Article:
The other night I went to a movie with two friends. We watched La Vierge, les Coptes et Moi. Both my friends are fluent in French, English and Spanish, so it wasn’t odd that we were watching a film in French and Arabic with English subtitles.
The film exposed some of the fascinating relationship between Christians and Muslims in Egypt. I was struck by how easily Namir Abdel Messeeh, the main character/director (the film is a pseudo-documentary) could engage with both Egyptian and French societies. Namir is of Coptic Christian background. In French, he could handle the fast-paced back and forth with his businesslike producer in France, making humorous excuses for his film’s production delays. He could also appreciate his mother’s joke about his project being ‘un film de merde‘ – a shit film.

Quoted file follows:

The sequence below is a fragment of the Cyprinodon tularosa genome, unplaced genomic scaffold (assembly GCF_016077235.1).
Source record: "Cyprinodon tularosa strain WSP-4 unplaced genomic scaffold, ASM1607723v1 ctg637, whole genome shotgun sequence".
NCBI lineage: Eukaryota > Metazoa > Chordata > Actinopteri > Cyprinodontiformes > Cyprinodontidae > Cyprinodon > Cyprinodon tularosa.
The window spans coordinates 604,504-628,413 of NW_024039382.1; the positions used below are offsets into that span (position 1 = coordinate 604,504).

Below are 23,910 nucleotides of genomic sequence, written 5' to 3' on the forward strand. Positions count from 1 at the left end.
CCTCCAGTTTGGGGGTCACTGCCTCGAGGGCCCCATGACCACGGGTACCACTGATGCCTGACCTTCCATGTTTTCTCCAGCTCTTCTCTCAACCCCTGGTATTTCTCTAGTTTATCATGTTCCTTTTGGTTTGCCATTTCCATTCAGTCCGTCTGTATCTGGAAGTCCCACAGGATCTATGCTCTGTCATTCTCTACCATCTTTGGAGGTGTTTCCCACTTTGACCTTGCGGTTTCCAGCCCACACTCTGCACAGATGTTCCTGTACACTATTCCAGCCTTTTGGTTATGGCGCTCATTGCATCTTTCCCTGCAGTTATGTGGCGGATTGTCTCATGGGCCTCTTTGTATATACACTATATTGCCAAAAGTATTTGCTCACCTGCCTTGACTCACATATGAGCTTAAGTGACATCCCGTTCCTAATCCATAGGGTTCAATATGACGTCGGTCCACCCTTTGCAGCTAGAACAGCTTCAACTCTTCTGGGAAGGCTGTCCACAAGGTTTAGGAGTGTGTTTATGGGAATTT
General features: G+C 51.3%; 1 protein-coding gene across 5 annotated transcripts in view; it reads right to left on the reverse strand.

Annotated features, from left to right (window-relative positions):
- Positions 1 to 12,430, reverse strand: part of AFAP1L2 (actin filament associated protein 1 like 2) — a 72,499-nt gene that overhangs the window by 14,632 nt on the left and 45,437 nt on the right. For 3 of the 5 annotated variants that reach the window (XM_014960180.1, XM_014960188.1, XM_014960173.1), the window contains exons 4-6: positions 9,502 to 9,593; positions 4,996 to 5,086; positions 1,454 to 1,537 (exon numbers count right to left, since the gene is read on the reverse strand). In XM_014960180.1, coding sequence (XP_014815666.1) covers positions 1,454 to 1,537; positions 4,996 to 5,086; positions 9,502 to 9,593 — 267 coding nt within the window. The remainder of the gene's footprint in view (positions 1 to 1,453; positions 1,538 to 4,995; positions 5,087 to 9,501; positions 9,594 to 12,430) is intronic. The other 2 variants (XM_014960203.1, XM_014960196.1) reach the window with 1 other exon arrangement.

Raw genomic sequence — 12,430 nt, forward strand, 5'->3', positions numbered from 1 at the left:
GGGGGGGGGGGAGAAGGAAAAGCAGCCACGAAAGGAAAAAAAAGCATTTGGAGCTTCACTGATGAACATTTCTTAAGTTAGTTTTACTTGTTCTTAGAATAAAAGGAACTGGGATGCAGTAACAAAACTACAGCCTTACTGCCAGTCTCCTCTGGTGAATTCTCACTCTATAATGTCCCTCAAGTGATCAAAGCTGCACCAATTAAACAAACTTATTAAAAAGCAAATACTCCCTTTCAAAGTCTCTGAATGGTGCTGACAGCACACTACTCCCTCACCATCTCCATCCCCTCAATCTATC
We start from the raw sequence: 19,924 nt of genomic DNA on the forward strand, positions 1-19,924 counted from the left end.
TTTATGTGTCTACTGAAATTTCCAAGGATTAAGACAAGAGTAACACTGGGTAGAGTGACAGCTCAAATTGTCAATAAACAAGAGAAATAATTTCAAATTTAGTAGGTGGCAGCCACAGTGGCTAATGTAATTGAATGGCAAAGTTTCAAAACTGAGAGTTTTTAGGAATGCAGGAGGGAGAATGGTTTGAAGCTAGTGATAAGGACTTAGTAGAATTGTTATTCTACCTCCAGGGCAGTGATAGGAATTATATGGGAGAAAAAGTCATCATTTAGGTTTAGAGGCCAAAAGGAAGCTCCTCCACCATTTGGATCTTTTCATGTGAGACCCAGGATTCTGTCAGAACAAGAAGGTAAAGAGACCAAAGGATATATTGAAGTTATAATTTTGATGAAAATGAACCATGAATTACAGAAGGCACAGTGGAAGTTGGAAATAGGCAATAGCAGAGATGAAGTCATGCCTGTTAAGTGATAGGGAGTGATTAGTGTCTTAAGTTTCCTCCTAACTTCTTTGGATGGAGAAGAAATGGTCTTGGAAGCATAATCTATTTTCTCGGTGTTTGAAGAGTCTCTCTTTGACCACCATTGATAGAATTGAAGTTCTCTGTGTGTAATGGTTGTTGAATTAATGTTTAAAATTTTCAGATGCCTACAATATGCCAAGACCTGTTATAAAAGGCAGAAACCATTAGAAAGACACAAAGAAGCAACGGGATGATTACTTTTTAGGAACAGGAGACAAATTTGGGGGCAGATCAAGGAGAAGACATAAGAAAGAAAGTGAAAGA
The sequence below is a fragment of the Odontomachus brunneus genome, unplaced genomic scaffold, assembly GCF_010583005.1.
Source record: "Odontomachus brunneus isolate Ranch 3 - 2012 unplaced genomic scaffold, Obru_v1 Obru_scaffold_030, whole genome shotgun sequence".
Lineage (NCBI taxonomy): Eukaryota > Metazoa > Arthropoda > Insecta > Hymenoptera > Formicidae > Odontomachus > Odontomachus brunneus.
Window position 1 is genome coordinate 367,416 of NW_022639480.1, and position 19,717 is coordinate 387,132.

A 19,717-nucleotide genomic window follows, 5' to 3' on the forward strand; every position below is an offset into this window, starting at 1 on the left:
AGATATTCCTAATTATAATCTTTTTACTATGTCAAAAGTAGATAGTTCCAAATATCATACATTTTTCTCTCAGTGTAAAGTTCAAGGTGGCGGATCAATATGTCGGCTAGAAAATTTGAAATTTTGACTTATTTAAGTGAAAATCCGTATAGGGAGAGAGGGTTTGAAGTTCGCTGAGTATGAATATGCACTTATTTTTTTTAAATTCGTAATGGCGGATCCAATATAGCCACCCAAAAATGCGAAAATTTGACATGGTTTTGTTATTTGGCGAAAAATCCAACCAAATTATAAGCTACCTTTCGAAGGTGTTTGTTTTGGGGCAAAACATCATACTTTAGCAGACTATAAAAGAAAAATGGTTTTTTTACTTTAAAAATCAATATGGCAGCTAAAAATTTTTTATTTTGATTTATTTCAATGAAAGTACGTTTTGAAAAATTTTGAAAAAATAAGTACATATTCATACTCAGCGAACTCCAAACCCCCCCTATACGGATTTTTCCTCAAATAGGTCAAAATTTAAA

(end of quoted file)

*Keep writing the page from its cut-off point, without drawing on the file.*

Most striking was when Namir entered Egyptian society: he could communicate just as well in Arabic with the Egyptians. Aside from some Western idiosyncrasies (like his desire to go jogging) and Western clothing, he had no problem relating to the Egyptian people. The movie was full of moments of intersection between language and culture: When Namir is greeting his relatives in Egypt he knows what to say while embracing them with a hug and kisses.